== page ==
The International Criminal Court (ICC) must indict Uganda Police Commander Gen. Kale Kayihura, his subordinates, and his commander in chief on the crimes against humanity unleashed since before the Feb. 18 General Election. The latest outrage is the brutal caning on July 12 and July 13, 2016 of Ugandan civilians.
Gen. Kayihura commended the police officers for their criminal actions against civilians.
Ugandans have a constitutional right of freedom of expression. Civilians were beaten on July 12, and 13 simply because they lined up on the roadside in Kampala to wave, cheer and show their for Dr. Kizza Besigye whom they believe is the winner of the Feb. 18 election and Uganda's duly-elected president.
Gen. Kayihura bears direct responsibility for the current wave of violence against civilians by security forces and militias, including masked operatives including the pre and post election violence.
In the run-up to the Feb. 18 election, Gen. Kayihura recruited tens of thousands of Ugandan youth into militias called "Crime Preventers." The United States accused him of inciting violence after Kayihura said instead of sticks the Crime Preventers would be armed with guns to "prepare for war."
Following Gen. Kayihura's comments, U.S. Assistant Secretary of State for Democracy and Human Rights, Tom Malinowski, tweeted: "#Uganda head of police vague remarks on arming 'crime preventers' for war before election is dangerous/irresponsible."
Yet Kayihura continues his "dangerous" and "irresponsible" behavior with the wave of beatings unleashed on July 12 and July 13.
The police force and militias under Gen. Kayihura's command have targeted opposition party supporters and Dr. Besigye himself for years for vicious assaults.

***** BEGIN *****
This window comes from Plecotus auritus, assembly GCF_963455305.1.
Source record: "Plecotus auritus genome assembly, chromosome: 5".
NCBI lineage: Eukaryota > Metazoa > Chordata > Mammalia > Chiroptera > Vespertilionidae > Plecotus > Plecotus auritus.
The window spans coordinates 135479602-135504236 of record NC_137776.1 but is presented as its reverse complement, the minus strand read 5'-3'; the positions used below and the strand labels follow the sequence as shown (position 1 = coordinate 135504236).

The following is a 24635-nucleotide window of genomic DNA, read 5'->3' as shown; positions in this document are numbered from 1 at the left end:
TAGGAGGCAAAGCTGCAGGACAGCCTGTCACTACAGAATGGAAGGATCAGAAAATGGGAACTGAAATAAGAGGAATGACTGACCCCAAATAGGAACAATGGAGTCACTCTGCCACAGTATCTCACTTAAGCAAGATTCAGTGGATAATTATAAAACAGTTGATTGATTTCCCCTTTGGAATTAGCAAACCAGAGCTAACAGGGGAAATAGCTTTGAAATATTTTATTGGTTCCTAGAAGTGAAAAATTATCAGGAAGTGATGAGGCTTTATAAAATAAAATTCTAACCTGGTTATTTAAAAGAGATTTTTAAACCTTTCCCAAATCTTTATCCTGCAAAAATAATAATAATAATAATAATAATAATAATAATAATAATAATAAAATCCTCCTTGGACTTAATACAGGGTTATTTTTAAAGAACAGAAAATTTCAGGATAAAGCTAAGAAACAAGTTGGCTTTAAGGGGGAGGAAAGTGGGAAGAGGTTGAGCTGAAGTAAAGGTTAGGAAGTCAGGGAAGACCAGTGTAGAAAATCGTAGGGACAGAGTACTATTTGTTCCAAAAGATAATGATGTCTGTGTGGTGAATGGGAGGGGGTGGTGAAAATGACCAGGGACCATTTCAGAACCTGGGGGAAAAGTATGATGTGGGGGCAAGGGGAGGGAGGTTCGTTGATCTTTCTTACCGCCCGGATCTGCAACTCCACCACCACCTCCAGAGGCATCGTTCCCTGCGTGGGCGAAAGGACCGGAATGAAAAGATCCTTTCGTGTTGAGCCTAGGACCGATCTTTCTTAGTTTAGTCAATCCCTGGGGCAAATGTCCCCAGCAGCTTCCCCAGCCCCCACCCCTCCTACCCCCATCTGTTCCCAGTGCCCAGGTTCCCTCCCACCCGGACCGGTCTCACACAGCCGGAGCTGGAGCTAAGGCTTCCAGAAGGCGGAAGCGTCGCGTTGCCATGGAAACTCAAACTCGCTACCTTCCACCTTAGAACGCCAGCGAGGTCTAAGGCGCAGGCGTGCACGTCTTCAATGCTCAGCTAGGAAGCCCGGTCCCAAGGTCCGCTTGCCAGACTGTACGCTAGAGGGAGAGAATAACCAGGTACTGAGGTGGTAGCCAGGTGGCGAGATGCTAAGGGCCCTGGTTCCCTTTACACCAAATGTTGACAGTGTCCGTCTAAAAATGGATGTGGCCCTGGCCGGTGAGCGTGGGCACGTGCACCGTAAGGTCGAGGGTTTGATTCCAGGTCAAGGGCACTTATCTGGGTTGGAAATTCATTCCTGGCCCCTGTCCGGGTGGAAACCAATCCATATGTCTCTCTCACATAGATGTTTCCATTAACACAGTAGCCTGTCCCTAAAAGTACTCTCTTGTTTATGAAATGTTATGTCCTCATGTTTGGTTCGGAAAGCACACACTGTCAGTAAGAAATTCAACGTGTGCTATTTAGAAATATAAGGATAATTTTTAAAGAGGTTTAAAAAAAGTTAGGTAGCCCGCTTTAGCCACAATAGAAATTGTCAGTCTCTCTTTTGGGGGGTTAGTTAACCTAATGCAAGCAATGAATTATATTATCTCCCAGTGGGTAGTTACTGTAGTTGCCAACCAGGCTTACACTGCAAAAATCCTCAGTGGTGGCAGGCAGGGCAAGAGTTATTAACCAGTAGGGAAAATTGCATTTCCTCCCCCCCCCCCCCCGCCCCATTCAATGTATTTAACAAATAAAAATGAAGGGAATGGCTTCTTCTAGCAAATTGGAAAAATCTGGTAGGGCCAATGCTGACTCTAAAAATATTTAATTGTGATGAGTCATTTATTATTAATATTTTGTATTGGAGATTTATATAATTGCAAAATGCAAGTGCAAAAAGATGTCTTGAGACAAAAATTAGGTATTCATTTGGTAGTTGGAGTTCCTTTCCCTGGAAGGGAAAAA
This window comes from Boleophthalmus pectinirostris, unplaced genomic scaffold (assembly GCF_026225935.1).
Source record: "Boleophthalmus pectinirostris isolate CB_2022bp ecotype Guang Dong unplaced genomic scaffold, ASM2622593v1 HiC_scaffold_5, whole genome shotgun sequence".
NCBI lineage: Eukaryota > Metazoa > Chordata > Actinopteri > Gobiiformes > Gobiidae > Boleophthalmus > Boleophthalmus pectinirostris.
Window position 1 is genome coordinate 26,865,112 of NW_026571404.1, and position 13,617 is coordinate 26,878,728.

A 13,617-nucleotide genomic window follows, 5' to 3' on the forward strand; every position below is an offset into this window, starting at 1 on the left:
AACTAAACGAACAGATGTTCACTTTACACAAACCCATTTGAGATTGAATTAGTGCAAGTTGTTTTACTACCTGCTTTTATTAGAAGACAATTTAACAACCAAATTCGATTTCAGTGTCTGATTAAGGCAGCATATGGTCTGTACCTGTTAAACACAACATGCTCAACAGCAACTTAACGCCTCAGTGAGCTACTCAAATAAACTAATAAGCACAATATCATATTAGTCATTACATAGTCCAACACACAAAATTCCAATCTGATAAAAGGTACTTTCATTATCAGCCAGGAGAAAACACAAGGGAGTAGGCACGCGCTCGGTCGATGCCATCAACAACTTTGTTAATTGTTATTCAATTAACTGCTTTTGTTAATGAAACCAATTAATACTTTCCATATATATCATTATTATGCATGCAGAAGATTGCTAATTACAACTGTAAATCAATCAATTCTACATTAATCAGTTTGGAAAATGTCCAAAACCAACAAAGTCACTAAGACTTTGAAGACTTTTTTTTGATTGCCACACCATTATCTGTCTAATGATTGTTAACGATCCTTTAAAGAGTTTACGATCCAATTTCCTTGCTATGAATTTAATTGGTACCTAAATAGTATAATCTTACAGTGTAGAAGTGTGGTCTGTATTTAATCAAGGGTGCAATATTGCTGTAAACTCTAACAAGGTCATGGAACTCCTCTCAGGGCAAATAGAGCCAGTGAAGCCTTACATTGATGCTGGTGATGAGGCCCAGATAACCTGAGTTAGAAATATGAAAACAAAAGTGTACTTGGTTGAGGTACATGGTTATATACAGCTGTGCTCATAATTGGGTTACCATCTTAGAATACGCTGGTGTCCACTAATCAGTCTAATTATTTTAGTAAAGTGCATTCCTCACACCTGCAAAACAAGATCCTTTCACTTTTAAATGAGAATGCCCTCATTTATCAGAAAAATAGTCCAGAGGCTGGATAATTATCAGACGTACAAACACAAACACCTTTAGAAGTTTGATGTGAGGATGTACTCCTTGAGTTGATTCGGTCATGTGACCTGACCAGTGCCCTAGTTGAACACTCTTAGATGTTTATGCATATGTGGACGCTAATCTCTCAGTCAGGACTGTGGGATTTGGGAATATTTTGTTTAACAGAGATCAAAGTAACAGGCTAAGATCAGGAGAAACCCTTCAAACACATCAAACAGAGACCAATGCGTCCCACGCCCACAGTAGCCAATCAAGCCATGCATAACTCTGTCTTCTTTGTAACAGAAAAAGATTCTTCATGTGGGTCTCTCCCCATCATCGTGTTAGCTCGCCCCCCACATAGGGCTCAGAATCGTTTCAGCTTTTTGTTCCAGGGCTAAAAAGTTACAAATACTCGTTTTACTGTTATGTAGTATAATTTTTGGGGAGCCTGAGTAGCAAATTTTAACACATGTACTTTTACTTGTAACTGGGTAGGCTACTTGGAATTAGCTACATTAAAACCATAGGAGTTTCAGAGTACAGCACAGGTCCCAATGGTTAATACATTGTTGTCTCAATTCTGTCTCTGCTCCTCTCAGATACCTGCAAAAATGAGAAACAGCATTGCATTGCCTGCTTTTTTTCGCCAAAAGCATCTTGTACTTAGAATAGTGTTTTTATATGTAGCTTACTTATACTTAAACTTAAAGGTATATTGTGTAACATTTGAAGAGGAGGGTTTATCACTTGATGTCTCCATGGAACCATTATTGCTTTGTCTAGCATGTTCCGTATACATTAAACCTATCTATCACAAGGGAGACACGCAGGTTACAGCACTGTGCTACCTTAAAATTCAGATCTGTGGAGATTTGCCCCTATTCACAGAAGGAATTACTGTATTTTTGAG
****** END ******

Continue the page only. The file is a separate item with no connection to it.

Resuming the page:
The July 12, and 13 beatings followed Dr. Besigye's release on bail after two months detention on treason charges, which in Uganda is punishable by death.Dr. Besigye was arrested after he was sworn in as president on May 11, 2016 following the contested elections of Feb. 18, which most Ugandans believe he won. Commonwealth, EU, Ugandan election observers, and the U.S. State Department, concluded the elections were not free, fair or credible. Dr. Besigye has called for an audit of the voting but Gen. Museveni has rejected this demand leading to the current political paralysis.
Uganda's prime minister Ruhakana Rugunda said there will be an investigation into the police criminal conduct. Yet his comments are largely for public relations. A similar promise to investigate was made after police beat Dr. Besigye's supporters in April; there has been no public comment and no disciplinary action taken over those incidents.
This is because Uganda is truly militarized police state where absolute power is exercised by Gen. Yoweri Museveni, autocrat of 30 years now, with Gen. Kayihura as his enforcer-in-chief.
Under Uganda's constitution citizens are obligated to defend themselves and to oppose those who would usurp the constitution as Gen. Museveni and Gen. Kayihura have done.
During his disputed swearing in ceremony on May 12, Gen. Museveni insulted the ICC as a "bunch of useless people" which led to a walk-out by the U.S. delegation, including ambassador Deborah Malac and an assistant secretary of state; the EU country delegations also walked out.
The ICC must not be intimidated by Gen. Museveni's unwarranted attacks. The ICC must conduct a comprehensive investigation and take action warranted by evidence of the crimes unleashed by Gen. Kayihura, which are abundant.
The ICC must intercede before the attacks against civilians by Gen. Kayihura's and Gen. Museveni's security forces and militias provoke mass civil unrest.